Like much in the so-called gig economy, giving names to low-wage workers is nothing new. In 1975, Walmart CEO Sam Walton decided he was no longer going to call people at his stores “workers.” He was going to have “associates.”
The idea of giving fancy titles to low-wage workers spread. Today, Subway employees are called “sandwich artists.” At Disney World, managers call everyone from security guards to the person inside the Mickey Mouse costume a “cast member.”
But for gig companies, the question of what a worker is called isn’t just about marketing or trying to make a worker feel like part of the team. It is also essential to their business models.
These names bolster the companies’ arguments that their workers are contractors, not employees entitled to benefits and protections, said Caitlin Vega, a labor lawyer who works with unions. She said many of these invented names are a way for companies to create the illusion of distance from their workers by focusing on the tasks they perform.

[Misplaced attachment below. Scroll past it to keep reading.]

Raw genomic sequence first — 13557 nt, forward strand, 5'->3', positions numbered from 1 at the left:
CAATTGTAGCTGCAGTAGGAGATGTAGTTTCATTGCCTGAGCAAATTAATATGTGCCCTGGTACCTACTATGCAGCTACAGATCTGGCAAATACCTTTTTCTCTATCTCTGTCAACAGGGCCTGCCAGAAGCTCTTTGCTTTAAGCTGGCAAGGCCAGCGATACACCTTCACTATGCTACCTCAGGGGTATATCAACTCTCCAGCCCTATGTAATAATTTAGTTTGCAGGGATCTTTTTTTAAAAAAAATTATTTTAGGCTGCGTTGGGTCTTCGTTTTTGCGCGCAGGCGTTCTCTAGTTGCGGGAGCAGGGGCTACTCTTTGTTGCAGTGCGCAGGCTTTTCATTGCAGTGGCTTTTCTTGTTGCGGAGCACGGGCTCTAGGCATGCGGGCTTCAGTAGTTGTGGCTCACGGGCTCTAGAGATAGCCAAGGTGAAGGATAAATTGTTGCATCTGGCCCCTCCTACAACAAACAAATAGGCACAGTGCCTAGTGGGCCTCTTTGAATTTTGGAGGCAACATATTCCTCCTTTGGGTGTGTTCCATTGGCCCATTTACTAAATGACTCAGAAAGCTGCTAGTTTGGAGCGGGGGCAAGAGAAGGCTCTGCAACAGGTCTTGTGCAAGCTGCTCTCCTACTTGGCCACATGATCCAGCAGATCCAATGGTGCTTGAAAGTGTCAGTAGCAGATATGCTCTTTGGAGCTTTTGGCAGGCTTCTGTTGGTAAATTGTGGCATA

Here’s how Vega summed up their argument: “ ‘They’re not our employees, they’re doing a discrete task. You know, they’re called “taskers” or “juicers” or some term that refers to the task, that is not integral to our business model of course,’ ” she said.
Uber has used terms for workers that boost the idea that they are independent, calling drivers driver-partners, a term the company uses in marketing and hiring documents. Companies like TaskRabbit put their invented worker names in the introductory videos for people who want to work for the company.
California’s Supreme Court, attorney general and Legislature agree there’s one accurate term for gig workers: “employees.” But gig companies spent over $200 million on Proposition 22, which legalized a new subemployee category for workers. Of course gig companies invented a name for it: “independent contractor-plus.”